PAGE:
To give you context: My co-workers are male, in their mid 20s and early 30s. They are young, sprightly and optimistic… They obviously haven’t felt the stinging pain of life, yet.

One especially young, sprightly, optimistic “man” said: “I’m 22.”

I tried to pretend I was very focused on my spreadsheet. I didn’t like where this was going.

Another chimed in: “I’m 29.”

Another: “24.”

Another: “I’m turning 27 next week.”

They all turned toward me. I pretended to be very focused on my spreadsheet, my eyes mere inches from the computer screen.

“How old are you, Kim?”

“What?”

“How old are you?”

“What?”

“How old are you?”

Geeeeeeeeezzzzzzz. Fine, I’ll look at them, say something like “a woman never tells” and then continue to crunch numbers like some sort of number-crunching monster.

I turned to them, and I saw it… They were assessing my age.

They were looking at various aspects of my face, hair, wardrobe choices, and my body… and were determining how old I looked.

I don’t like this for a lot of reasons:

My face suggests I have lived a long, full, smiling with my eyes kind of life; my hair looks like Hilary Clinton circa 1998, my wardrobe choices suggest that I lived through the 80s recession, and (full disclosure), my body shape suggests that I have bore many, many children (when in fact, I just like to eat food).

I prepared for the worst.

One of them guessed: “29 or 30?”

Initially, I was very flattered. 29 or 30 suggests youth and vitality that I can only summon into mind if I look at a Facebook photo album.

Then I realized, when someone says 29 or 30, they are accounting for the fact that if they are accurate you will be hurt and insulted… so they kindly and politely subtract at least five years.

Before I could respond, another young one piped up: “I thought you were in your late 20s, but then I saw your neck.”

“Sorry, what?”

He continued: “A woman’s neck always tells her age…The lines on her neck are like lines on a tree. The more lines, the older she is. Based on your neck, I’d say… mid-30s.”

My co-workers all nodded in agreement.

Damn you neck… giving me away.

 

 

 

 

The Sugar

If you give me sugar, it’s going to get weird.

Today I ate 1/3 of a cupcake from Sprinkles, and then I started speaking with an English accent, saying “hells yes” to all questions asked of me, and then I did a funky dance in front of my co-workers that would best be described as “inelegant.”

It’s okay though… Because Friday’s my last day at that job…

Because my husband and I are being deported.

Okay, that’s not entirely true (but it sounds better when you’re trying to gain sympathy from the AT&T rep who is making it difficult for you to cancel your service). The reality is that our green cards were denied, our visas were about to expire, and the husband was offered a job in Vancouver.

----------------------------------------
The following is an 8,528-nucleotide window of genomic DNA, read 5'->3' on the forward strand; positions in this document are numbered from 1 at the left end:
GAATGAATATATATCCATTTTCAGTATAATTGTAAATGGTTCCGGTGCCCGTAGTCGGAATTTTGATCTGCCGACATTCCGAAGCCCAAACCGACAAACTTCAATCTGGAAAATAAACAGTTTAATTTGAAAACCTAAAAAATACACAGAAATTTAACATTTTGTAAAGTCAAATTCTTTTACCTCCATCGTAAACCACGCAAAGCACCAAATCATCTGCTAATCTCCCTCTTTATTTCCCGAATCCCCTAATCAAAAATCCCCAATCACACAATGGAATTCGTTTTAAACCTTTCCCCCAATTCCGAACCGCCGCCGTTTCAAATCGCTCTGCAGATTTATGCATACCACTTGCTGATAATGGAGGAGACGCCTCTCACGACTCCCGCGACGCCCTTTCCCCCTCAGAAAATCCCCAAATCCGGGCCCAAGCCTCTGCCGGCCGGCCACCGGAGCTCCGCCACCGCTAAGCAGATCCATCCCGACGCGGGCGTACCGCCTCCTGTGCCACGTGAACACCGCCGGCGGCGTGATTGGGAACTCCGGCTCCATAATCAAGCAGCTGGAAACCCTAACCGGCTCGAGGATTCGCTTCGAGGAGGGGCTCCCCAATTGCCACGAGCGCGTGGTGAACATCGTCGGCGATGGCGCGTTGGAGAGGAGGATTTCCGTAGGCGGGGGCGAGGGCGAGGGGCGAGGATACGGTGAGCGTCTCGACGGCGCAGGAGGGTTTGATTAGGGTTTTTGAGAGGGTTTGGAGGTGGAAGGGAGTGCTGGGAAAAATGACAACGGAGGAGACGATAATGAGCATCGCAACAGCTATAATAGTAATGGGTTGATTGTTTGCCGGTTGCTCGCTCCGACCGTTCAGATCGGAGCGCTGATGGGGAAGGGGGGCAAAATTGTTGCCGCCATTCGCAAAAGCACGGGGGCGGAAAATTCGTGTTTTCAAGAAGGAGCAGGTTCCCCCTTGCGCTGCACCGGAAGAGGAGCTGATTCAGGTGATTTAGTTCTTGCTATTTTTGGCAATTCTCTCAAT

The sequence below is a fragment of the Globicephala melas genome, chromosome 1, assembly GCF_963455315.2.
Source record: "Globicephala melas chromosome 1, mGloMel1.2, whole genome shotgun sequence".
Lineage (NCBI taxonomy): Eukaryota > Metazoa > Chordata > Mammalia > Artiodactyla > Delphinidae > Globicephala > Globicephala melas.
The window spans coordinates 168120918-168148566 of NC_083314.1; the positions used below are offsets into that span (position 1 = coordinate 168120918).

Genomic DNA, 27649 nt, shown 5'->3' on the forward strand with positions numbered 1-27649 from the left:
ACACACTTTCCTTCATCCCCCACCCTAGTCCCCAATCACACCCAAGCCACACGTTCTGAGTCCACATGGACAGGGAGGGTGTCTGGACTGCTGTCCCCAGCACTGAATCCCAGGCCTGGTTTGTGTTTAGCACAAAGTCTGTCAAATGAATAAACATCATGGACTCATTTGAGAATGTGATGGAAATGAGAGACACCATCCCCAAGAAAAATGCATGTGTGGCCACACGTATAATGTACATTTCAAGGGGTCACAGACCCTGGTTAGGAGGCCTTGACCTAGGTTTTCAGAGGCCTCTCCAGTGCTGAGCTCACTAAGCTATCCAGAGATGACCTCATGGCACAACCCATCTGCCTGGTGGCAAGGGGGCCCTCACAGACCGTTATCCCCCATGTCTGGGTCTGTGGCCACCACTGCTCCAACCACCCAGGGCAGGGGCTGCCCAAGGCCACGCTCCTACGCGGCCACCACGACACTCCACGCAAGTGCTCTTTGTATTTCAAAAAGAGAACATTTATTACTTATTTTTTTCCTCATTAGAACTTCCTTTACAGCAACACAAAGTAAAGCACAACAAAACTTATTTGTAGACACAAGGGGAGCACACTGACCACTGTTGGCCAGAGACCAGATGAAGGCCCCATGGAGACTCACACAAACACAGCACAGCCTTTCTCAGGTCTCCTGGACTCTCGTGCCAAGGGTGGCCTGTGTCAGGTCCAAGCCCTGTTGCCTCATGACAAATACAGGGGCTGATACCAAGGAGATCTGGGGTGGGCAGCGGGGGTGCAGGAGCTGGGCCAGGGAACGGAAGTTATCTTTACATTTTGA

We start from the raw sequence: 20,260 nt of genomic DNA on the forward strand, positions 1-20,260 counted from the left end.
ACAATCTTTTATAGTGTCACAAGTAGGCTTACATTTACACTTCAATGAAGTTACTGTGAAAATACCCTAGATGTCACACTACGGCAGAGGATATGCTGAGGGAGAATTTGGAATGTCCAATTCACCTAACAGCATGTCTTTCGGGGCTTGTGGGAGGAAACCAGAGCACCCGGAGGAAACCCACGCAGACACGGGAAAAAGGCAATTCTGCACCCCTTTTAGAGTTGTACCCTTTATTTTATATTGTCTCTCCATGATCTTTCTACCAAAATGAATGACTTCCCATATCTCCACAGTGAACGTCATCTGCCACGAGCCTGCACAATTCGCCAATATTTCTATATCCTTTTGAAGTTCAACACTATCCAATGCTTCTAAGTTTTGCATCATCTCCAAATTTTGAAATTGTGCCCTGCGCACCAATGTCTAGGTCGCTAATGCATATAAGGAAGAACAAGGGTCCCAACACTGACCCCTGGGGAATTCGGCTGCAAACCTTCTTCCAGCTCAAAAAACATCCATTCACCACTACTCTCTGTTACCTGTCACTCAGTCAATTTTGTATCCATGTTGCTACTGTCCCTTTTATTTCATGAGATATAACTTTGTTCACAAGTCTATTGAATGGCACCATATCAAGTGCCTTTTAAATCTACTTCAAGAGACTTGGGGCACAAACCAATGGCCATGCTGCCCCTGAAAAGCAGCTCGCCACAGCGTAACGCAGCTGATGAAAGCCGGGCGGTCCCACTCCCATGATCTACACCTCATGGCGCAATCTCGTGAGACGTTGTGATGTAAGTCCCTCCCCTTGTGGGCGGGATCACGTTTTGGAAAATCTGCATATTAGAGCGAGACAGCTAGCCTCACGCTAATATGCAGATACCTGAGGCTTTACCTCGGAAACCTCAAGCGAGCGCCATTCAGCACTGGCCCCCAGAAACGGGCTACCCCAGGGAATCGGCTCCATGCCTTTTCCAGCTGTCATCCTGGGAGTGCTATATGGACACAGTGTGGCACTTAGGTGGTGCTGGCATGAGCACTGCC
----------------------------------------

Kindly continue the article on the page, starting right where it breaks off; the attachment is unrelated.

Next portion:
It seemed like all signs were pointing to Canada.

So we’re returning to Canada (after three years in England and three years in ‘Merica).

I like this quote from Michael Morpurgo:

Don’t worry about writing a book or getting famous or making money. Just lead an interesting life.

#hellsyes

 

 

 

The Things

I’ve done a lot of things.

A lot.

A lot.

I’ve lived in a lot of houses, in a lot of cities, in quite a few countries (46, 11, 3).

I’ve gone to school to study a lot of different things, in a lot of different places (Theology, Screenwriting, Criminology, Geology, Art History, Sketch Comedy, Photography; Kelowna, Vancouver, London, LA).

I’ve dated some duds and married a good one (numerous, Lloydster).

I’ve been to a lot of different talks, lectures, screenings and concerts (blah, blah, blah, Keep on rocking’ in the free world).

I’ve been there, done that, and bought the t-shirt (everywhere, everything, size L).

And now I just want to watch TV.

A lot.

A lot.

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I mean, when you’ve already gone to hear Fred Armisen and Carrie Brownstein talk about Portlandia and “felt their essence”, you should just stop. There will never be any thing better than that, so you may as well just stop going to things.

 

 

 

 

 

The Stopping and Thinking


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It really makes you stop and think, doesn’t it.

The cartoon that is.

It’s making a statement.

It’s making a few statements actually.

Statement #1: Cartoons are fun.

Statement #2: Cartoons can actually contain a very important message. New Yorker cartoonist S. Gross draws attention to the need for all people to “stop and think” by drawing a cartoon with two guys looking up at this massive sign that reads: “stop and think.”

Statement #3: Isn’t it interesting that a sign that reads: “stop and think” can actually make you stop and think? (Yes, it is.)

Statement #4: Life can be overwhelming and sometimes you don’t stop and think, but then you see a sign (or a cartoon) that challenges you to stop and think. So you do.

Statement #5: Sometimes you might feel like you’re one of those guys, looking up at the sign, wearing a suit, and worrying about your bald spot.

And (you’re never supposed to start a sentence with the word “and” but I don’t care, FYI), by drawing attention to this cartoon, I’ve also made you stop and think… about the cartoon, about the message, about S. Gross, about the meta quality to this whole scenario.

I hope that makes you stop and think.